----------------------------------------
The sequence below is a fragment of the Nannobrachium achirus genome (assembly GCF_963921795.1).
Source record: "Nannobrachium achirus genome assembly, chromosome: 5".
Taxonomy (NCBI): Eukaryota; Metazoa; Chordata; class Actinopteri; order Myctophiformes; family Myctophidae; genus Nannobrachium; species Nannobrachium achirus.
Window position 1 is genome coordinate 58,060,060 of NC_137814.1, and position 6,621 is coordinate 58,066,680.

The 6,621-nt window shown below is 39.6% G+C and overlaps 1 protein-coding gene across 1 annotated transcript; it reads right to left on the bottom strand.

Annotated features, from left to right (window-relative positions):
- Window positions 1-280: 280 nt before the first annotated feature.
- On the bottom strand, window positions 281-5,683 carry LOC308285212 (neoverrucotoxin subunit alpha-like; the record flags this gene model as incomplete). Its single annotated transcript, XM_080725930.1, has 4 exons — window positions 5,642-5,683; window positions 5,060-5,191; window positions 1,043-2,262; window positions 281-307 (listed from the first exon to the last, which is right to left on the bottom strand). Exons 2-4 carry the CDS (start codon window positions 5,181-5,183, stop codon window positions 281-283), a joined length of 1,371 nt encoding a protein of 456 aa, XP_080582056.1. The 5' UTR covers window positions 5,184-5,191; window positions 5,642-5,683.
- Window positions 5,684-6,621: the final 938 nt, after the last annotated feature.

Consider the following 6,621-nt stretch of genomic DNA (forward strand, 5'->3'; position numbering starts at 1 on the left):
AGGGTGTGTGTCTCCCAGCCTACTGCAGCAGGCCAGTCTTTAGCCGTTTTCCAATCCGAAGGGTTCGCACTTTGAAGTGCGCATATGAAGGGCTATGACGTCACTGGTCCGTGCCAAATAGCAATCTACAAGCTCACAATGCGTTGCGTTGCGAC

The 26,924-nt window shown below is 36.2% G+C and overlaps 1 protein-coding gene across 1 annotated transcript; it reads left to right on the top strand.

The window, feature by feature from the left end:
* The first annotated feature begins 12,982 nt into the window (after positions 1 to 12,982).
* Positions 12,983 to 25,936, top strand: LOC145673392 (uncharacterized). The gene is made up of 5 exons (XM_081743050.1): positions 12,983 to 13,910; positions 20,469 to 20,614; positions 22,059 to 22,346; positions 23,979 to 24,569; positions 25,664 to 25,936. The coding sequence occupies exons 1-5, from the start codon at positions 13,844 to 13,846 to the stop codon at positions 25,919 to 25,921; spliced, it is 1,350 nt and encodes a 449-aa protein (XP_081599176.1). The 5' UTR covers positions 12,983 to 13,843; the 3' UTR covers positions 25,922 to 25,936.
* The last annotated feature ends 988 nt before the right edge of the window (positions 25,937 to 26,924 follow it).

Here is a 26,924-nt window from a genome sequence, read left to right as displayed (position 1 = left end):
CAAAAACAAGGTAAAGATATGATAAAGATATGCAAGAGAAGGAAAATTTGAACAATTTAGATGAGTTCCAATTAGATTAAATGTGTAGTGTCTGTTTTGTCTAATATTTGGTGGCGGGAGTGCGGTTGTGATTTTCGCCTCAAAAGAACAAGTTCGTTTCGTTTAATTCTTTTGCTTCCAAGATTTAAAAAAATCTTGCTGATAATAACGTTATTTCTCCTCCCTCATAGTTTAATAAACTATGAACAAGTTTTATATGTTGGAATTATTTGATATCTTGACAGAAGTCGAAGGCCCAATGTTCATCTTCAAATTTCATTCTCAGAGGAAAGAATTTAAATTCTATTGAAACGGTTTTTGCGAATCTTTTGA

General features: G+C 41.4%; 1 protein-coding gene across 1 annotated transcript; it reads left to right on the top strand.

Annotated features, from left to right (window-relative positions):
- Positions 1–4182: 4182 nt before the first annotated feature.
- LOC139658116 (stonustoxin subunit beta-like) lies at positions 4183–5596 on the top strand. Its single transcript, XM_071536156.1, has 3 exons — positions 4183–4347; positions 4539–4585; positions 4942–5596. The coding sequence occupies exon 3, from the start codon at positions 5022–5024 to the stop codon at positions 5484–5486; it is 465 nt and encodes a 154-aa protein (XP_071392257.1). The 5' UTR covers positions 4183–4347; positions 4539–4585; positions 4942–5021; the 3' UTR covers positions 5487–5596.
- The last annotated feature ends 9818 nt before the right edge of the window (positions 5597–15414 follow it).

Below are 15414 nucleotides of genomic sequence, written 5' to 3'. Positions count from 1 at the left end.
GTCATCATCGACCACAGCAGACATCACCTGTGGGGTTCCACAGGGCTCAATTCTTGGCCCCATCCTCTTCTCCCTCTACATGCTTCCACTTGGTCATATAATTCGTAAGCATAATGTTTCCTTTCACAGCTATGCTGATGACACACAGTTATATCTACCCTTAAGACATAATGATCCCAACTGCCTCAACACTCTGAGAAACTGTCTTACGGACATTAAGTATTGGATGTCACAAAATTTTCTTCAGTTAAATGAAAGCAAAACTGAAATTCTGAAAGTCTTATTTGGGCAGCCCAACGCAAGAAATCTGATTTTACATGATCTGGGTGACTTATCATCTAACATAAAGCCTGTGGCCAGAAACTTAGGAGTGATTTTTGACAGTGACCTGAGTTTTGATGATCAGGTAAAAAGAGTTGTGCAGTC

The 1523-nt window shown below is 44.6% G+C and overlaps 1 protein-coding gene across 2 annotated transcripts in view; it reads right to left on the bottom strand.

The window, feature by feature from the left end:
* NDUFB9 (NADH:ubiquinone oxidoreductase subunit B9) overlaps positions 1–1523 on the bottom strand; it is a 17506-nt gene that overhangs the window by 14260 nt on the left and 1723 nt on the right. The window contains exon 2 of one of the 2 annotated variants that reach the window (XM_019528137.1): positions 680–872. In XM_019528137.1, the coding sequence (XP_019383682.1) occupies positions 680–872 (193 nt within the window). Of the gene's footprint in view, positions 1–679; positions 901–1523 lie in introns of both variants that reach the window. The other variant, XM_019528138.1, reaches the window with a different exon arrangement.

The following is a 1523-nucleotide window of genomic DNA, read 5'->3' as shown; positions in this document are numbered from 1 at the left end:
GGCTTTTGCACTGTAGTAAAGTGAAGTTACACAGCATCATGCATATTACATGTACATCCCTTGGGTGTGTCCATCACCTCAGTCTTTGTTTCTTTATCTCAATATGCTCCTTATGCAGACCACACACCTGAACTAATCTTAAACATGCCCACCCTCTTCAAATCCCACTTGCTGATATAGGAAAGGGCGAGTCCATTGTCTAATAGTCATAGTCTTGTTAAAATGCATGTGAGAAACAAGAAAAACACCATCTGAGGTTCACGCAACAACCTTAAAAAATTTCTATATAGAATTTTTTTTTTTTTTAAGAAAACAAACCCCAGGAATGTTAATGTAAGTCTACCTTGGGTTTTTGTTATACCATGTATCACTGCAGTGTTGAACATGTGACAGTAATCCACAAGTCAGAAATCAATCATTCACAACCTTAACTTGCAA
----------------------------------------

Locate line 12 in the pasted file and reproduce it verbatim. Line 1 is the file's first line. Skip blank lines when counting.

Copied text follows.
The 26,924-nt window shown below is 36.2% G+C and overlaps 1 protein-coding gene across 1 annotated transcript; it reads left to right on the top strand.